North American Journal of Fisheries Management (2014)

DOI: 10.1080/02755947.2013.869281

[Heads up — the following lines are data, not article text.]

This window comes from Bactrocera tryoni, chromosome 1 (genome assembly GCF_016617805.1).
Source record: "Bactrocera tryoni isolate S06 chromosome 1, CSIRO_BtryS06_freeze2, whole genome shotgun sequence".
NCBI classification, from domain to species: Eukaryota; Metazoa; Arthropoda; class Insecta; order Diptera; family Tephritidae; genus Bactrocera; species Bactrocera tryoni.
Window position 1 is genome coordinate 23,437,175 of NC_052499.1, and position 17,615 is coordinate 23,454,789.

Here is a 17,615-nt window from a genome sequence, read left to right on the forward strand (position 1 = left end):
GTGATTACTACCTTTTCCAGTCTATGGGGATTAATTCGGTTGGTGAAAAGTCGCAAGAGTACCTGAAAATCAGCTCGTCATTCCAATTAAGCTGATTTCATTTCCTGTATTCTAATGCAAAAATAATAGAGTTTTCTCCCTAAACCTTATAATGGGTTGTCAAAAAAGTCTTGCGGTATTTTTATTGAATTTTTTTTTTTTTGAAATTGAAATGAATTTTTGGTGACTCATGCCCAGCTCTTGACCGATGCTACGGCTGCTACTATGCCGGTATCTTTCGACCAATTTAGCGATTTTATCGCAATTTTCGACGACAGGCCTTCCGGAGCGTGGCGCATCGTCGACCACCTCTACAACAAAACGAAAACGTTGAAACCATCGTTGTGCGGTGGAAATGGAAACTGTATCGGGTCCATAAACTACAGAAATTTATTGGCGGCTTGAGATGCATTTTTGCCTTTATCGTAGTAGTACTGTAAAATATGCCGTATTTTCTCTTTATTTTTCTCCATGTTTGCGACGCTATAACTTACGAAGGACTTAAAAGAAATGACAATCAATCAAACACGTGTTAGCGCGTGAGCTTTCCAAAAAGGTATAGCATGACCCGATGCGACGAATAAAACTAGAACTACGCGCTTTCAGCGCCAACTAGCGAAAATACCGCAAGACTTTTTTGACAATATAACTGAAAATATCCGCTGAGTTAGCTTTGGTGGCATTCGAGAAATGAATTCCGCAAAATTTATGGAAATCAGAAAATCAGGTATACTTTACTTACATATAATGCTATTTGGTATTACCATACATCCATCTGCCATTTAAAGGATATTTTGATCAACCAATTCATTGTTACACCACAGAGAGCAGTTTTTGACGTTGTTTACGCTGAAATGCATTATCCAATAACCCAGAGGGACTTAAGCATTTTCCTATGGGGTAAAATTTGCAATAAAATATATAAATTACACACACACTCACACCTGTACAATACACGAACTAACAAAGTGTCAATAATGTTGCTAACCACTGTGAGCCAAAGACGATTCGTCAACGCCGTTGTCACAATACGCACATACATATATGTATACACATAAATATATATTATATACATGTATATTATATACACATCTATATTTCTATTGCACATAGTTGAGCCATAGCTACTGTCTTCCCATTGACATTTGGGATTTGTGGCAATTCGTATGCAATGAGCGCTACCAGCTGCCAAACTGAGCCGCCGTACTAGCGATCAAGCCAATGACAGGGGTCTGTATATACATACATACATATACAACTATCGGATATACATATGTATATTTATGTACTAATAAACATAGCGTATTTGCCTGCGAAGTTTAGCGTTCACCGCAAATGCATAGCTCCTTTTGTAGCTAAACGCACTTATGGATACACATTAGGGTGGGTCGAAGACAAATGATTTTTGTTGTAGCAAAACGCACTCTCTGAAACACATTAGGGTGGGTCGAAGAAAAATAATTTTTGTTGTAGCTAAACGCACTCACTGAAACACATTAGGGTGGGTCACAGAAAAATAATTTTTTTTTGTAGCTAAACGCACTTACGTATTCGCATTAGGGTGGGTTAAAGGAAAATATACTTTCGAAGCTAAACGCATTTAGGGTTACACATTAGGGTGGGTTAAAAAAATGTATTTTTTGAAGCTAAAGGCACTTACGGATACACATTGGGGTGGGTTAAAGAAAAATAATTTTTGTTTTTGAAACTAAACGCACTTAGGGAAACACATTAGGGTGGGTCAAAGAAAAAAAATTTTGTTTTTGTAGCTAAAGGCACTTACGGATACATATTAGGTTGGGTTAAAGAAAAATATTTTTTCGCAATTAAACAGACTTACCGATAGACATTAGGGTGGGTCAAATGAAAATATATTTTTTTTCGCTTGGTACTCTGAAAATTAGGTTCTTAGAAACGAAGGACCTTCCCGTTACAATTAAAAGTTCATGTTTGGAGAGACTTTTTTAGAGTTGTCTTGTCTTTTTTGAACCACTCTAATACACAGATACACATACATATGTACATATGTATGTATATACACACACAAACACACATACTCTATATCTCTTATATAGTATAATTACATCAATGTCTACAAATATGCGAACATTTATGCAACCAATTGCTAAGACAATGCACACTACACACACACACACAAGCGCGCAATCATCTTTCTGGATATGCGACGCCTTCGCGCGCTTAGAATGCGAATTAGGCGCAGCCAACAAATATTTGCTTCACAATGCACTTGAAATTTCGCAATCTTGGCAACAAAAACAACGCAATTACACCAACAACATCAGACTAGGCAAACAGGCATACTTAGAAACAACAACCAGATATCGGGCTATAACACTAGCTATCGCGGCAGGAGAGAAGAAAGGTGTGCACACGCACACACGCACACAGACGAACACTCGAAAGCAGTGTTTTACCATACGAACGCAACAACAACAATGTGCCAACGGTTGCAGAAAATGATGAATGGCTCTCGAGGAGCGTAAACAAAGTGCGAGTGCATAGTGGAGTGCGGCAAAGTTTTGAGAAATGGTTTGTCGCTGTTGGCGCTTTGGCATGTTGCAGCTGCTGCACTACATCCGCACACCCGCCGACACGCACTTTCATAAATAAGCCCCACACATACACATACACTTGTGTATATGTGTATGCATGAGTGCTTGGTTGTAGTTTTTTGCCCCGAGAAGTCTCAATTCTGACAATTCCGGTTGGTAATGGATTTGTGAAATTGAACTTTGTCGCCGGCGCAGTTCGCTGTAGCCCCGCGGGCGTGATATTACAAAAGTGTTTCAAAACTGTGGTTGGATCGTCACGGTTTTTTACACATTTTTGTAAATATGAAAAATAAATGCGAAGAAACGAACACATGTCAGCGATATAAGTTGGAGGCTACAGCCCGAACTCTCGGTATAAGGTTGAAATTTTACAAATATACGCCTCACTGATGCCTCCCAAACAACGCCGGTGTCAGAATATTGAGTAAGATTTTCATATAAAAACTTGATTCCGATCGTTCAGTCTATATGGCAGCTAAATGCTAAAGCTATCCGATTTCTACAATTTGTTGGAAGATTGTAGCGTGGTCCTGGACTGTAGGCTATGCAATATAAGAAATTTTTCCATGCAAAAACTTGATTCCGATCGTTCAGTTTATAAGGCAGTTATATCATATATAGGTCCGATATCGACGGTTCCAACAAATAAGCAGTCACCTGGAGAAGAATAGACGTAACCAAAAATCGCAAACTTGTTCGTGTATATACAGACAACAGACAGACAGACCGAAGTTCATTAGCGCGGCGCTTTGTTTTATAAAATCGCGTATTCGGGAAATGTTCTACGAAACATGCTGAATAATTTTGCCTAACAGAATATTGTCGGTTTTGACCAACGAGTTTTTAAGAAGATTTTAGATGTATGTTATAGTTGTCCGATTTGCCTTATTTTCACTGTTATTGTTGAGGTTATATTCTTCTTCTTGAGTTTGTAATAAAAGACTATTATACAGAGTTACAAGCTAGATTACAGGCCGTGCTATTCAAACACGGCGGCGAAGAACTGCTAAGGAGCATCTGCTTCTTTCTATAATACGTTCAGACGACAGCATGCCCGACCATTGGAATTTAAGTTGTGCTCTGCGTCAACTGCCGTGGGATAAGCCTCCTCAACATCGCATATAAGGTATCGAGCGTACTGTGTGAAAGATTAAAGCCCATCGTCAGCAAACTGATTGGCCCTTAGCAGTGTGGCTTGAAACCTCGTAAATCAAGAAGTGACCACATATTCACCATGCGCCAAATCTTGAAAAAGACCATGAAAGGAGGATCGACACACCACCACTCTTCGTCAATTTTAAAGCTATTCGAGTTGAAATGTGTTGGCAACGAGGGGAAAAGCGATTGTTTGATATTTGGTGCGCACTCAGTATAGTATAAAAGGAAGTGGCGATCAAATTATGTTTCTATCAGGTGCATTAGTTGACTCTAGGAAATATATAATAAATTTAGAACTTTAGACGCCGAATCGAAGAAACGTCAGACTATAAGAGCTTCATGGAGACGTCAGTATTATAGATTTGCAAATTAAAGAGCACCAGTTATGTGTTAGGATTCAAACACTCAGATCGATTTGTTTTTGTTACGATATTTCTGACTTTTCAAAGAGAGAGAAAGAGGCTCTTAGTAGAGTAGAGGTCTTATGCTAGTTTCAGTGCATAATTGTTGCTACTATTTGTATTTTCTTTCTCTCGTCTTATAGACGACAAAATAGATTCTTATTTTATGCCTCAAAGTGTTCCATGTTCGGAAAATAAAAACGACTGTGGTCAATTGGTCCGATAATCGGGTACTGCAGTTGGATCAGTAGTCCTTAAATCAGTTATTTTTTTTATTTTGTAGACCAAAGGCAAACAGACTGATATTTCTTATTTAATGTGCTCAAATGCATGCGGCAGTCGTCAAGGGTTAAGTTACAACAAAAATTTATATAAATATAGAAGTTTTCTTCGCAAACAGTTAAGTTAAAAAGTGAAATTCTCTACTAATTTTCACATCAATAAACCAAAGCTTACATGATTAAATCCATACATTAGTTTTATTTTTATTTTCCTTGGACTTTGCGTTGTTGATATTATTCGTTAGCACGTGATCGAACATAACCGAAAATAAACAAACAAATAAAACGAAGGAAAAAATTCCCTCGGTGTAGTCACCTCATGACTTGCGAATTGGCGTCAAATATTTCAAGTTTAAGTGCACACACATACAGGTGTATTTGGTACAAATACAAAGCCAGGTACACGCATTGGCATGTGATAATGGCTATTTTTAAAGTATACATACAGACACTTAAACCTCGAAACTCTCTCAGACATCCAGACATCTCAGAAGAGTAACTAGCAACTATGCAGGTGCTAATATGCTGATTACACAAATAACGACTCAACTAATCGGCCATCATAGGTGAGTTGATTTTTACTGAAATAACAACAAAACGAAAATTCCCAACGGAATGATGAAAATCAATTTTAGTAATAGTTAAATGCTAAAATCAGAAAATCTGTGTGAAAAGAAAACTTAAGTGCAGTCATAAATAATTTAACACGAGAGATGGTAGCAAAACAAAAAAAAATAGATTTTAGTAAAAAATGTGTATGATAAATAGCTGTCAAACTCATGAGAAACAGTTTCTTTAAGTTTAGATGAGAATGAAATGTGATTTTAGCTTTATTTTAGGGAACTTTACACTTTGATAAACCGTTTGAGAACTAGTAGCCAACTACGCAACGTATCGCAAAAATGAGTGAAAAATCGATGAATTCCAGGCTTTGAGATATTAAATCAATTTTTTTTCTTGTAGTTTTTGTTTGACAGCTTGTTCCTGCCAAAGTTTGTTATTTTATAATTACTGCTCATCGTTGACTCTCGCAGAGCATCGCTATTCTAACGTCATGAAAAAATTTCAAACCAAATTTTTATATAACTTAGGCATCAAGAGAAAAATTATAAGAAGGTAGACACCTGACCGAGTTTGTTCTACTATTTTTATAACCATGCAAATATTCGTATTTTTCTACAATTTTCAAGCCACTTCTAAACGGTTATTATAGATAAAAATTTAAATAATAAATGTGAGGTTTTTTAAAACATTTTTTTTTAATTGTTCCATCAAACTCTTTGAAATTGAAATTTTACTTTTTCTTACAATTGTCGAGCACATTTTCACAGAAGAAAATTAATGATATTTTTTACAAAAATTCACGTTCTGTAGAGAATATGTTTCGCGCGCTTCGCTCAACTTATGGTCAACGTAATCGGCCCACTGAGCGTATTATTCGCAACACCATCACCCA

Marine mammal stock assessments provide information that is valuable to public sector management and the private fishing sector; however, data are costly to collect. The precautionary approach, which is widely used in fishery and marine mammal management, advocates a conservative management decision with priority to the resource when there is uncertainty regarding the impact on the resource from human activity. The potential biological removal (PBR) control rule of the U.S. Marine Mammal Protection Act explicitly incorporates uncertainty in input variables into the determination of allowable levels of human-induced mortality for a stock. Less uncertainty results in higher PBR values for a given stock level. Variations in government funding levels can disrupt the scientific data collection that is necessary for PBR calculation. We present an economic net benefit framework that examines the indirect value of information from marine mammal stock assessments to the commercial fishing industry. Using the harbor porpoise Phocoena phocoena and the U.S. Atlantic sink gill-net fishery as a case study, we estimated the difference between total public sector data collection costs and total private sector benefits from increased profits. Net benefits represent a measure of the value of information to society, while the difference in profits measures the value of the information to the private sector. Several results are forthcoming. First, the optimal allocation of funding showed that abundance surveys are a more cost-effective means to reduce uncertainty in PBR input variables than increasing observer coverage of the fishing industry. Second, for all levels of PBR in this empirical example, total benefits to the private sector for a higher PBR exceeded the costs of collecting additional scientific data to increase the precision of input variables and thus increase PBR. Since net benefits are positive, the private sector may consider funding of scientific data collection for marine mammals as a way to reduce uncertainty, thereby allowing a higher PBR value.